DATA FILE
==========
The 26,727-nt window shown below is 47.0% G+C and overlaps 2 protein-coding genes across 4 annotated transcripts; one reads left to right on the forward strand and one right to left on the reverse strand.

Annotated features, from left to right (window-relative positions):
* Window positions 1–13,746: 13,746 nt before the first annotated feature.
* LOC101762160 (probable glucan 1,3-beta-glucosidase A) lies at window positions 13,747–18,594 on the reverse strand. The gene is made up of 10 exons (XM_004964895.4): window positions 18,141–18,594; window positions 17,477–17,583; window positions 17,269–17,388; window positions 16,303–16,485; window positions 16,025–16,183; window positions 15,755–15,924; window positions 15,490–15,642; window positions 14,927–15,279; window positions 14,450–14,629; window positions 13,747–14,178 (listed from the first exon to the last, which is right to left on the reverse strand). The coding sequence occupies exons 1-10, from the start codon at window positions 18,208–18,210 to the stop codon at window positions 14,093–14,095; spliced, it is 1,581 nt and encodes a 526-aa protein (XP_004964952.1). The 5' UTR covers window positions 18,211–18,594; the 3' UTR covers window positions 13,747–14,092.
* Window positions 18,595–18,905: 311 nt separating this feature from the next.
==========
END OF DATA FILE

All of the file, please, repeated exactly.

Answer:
The 26,727-nt window shown below is 47.0% G+C and overlaps 2 protein-coding genes across 4 annotated transcripts; one reads left to right on the forward strand and one right to left on the reverse strand.

Annotated features, from left to right (window-relative positions):
* Window positions 1–13,746: 13,746 nt before the first annotated feature.
* LOC101762160 (probable glucan 1,3-beta-glucosidase A) lies at window positions 13,747–18,594 on the reverse strand. The gene is made up of 10 exons (XM_004964895.4): window positions 18,141–18,594; window positions 17,477–17,583; window positions 17,269–17,388; window positions 16,303–16,485; window positions 16,025–16,183; window positions 15,755–15,924; window positions 15,490–15,642; window positions 14,927–15,279; window positions 14,450–14,629; window positions 13,747–14,178 (listed from the first exon to the last, which is right to left on the reverse strand). The coding sequence occupies exons 1-10, from the start codon at window positions 18,208–18,210 to the stop codon at window positions 14,093–14,095; spliced, it is 1,581 nt and encodes a 526-aa protein (XP_004964952.1). The 5' UTR covers window positions 18,211–18,594; the 3' UTR covers window positions 13,747–14,092.
* Window positions 18,595–18,905: 311 nt separating this feature from the next.